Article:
Deaths amongst bicyclists rose 12.2% in 2015, a higher percentage increase than among any other road user group that year. Read More

According to a recent study released by the Governors Highway Safety Association (GHSA), the average age of those who died in a bicycle accident was 45 and 85% were male. More adults are hopping on their bikes and pedaling to work, which is a positive trend, but it also means more deaths and visits to the emergency room. Read More

“We need to ensure that bicyclists and motorists can share roads safely,” said Chris Mullen, director of technology research at State Farm, which funded the GHSA study. “Unfortunately, bicyclists are vulnerable and much more susceptible to serious injury or death when on the roads with vehicles. That’s why it is so critical that we examine the factors surrounding these crashes and leverage a variety of proven tools to improve bicyclist safety nationwide.”

A common theme in many of bike crashes: the motorist often fails to see the bicyclist, while the bicyclist expects the driver to give way and is unable to stop in time to avoid a crash. This illustrates the need for all people to pay attention to their surroundings whenever they take to the road.

The report found these circumstances were most commonly involved in fatal crashes:
· A motorist overtakes a bicyclist traveling in the same direction.
· A motorist turns right or left into the path of a bicyclist going in the same or opposite direction.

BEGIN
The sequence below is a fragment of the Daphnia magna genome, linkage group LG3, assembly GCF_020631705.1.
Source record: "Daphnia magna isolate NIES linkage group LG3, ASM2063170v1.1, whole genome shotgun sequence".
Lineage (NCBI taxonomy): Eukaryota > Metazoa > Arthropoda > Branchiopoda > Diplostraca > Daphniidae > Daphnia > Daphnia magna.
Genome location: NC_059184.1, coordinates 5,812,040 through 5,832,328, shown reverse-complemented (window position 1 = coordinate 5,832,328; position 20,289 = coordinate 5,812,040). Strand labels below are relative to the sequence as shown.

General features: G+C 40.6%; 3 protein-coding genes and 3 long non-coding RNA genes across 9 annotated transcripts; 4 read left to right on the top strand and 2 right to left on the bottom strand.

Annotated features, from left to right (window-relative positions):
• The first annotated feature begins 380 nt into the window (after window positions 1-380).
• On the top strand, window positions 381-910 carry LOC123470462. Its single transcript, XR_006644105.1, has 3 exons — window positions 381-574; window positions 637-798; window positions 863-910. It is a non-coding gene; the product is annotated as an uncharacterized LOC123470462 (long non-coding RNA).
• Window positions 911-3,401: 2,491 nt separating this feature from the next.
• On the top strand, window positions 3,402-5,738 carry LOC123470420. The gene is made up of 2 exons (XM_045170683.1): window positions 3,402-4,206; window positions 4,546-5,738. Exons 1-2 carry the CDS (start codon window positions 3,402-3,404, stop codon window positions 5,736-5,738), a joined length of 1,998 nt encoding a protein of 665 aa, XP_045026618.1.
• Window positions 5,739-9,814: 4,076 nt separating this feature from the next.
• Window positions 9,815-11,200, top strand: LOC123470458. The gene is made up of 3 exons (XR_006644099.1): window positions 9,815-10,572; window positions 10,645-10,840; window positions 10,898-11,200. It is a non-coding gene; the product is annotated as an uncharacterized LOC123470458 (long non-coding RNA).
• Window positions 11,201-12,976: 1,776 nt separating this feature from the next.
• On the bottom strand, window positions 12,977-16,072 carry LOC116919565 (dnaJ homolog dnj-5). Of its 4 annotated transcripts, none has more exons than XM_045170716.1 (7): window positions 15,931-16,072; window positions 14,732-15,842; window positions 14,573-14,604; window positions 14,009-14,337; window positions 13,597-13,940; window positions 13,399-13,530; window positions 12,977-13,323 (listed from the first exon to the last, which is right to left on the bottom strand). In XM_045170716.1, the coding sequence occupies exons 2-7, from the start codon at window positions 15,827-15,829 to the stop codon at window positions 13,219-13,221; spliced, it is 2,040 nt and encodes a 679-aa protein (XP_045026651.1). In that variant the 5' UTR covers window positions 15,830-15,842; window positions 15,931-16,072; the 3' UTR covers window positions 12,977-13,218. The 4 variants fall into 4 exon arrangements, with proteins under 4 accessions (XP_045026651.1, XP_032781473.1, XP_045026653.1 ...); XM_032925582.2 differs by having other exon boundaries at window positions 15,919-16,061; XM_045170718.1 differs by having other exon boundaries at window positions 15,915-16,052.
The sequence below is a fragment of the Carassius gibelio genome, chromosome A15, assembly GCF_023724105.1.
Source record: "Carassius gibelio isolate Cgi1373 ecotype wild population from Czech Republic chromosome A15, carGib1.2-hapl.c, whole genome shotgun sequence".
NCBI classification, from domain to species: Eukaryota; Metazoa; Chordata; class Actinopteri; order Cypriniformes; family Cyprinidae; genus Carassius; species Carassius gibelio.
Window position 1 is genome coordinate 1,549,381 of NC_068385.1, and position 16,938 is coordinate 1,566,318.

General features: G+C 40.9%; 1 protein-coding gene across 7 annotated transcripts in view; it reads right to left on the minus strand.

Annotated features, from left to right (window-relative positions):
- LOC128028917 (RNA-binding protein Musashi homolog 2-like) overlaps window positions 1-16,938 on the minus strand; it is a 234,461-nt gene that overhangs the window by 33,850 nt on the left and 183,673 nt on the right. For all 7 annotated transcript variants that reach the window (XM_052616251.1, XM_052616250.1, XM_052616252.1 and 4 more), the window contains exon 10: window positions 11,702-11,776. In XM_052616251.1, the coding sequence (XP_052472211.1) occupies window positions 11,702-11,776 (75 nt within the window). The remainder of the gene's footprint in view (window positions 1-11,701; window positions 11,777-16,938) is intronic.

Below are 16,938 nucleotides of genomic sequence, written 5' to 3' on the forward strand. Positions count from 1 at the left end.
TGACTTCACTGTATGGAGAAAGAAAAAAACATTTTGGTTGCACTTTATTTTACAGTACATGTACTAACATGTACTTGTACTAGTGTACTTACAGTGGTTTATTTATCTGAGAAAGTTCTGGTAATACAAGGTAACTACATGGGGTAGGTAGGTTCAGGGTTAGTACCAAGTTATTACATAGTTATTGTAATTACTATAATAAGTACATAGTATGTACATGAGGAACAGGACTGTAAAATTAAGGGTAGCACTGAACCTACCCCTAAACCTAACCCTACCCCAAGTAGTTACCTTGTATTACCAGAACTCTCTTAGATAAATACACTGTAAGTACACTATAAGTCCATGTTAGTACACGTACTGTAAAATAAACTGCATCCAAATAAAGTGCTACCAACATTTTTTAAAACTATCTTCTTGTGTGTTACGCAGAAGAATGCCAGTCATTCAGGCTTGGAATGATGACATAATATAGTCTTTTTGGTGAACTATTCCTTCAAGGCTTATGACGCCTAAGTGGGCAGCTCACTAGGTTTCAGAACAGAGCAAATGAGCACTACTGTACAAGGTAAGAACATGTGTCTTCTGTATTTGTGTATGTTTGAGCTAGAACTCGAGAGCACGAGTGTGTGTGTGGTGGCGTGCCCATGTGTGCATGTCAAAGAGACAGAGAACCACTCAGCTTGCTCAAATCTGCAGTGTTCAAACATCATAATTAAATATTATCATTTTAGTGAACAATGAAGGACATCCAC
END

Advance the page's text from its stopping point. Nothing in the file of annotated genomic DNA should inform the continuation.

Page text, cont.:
· A motorist drives straight and a bicyclist comes from the right or left.
· A motorist drives into the roadway from a driveway, side street, alley, or parking lot.
· A bicyclist rides in the wrong direction.
· A motorist opens the car door directly in front of a bicyclist often referred to as dooring.
· A bicyclist is not visible due to an obstruction or in darkness due to a lack of lighting.
· A bicyclist and/or motorist misjudge the passing distance between their respective vehicles.
· A bicyclist and/or motorist fail to obey the rules of the road and/or a traffic control device.

The report offers 30 steps it says would help state highway safety officials improve bicycle safety, including improving data collection methods, better training for law enforcement to understand laws designed to protect bicyclists, and partnering with bicycle and community organizations. Read More

An expert panel of state and federal officials, researchers and bicycle safety advocates served as advisors for the GHSA report.

Print Friendly, PDF & Email